Bernie Sanders to ‘Change the Nature’ of His Campaign After Heart Attack

In this image taken from video, Democratic presidential candidate Sen. Bernie Sanders, I-Vt., speaks we reporters outside his home, Tuesday, Oct. 8, 2019, in Burlington, Vt. His wife, Jane O'Meara Sanders listens at right. Sanders says he was "dumb" not to have listened to the symptoms he was experiencing before …
AP Photo/Wilson Ring

White House presidential candidate Sen. Bernie Sanders (I-VT) revealed Tuesday that he will reduce the amount of time he spends on the campaign trail for the foreseeable future after suffering a heart attack.

Speaking to reporters outside his home in Burlington, Vermont, the senator said that while he intends to continue “actively campaigning,” he plans to “change the nature of the campaign” in order to ensure “I have the strength to do what I have to do.”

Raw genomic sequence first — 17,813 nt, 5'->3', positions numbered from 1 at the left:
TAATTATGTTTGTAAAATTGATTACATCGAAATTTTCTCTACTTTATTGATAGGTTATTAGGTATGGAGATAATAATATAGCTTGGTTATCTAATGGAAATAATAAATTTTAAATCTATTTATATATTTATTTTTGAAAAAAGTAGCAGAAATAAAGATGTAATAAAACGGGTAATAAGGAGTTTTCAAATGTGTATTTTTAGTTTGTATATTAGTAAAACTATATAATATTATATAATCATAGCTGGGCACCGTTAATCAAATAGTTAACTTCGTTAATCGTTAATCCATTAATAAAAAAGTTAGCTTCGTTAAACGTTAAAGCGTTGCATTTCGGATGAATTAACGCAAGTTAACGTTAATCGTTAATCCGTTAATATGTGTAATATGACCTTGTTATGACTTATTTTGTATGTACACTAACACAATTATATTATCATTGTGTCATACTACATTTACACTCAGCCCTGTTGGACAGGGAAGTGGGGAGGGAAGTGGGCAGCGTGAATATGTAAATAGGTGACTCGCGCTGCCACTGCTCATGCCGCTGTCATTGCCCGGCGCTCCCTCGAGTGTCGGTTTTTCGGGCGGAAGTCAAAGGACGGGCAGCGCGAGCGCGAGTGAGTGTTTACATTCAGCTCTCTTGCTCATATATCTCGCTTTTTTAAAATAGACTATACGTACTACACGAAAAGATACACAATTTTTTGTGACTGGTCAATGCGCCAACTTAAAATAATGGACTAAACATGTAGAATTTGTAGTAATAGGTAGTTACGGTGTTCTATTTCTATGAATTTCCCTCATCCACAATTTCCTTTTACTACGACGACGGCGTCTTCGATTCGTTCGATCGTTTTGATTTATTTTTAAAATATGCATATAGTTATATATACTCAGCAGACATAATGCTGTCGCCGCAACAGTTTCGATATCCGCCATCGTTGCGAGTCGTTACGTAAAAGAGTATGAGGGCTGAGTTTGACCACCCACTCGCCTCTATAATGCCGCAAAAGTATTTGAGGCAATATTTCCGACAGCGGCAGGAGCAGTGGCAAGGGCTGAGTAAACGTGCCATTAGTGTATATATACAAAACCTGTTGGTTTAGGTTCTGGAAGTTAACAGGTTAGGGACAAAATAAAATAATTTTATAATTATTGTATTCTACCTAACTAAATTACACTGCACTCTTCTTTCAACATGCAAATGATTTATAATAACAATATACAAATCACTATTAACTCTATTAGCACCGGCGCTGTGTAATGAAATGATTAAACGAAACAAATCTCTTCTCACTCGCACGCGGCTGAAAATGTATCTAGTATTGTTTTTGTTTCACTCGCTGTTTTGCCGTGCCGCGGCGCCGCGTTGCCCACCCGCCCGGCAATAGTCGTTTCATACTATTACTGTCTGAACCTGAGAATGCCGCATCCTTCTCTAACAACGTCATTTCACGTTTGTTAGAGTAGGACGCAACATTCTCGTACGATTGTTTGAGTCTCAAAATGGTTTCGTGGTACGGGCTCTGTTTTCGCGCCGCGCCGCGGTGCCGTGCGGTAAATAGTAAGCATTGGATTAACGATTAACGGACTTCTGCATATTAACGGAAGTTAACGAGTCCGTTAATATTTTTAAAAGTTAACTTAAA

According to the presidential candidate, he was participating in roughly “five or six meetings a day, three or four rallies and town meetings and meeting with groups of people.”

“I don’t think I’m going to do that,” said Sanders.

Last Wednesday, Sanders’ campaign announced the 78-year-old underwent a heart procedure for a blocked artery and had canceled events “until further notice.”

Sanders experienced chest discomfort during an event last Tuesday for which he sought medical evaluation for. His doctors said two stents were inserted into Sanders’s heart and that he was “conversing and in good spirits.”

On Friday, Sanders was released from the hospital and took to Twitter to give his supporters an update on his condition.

“I want to thank the doctors, nurses, and staff at the Desert Springs Hospital Medical Center for the excellent care that they provided. After two and a half days in the hospital, I feel great, and after taking a short time off, I look forward to getting back to work,” he tweeted.


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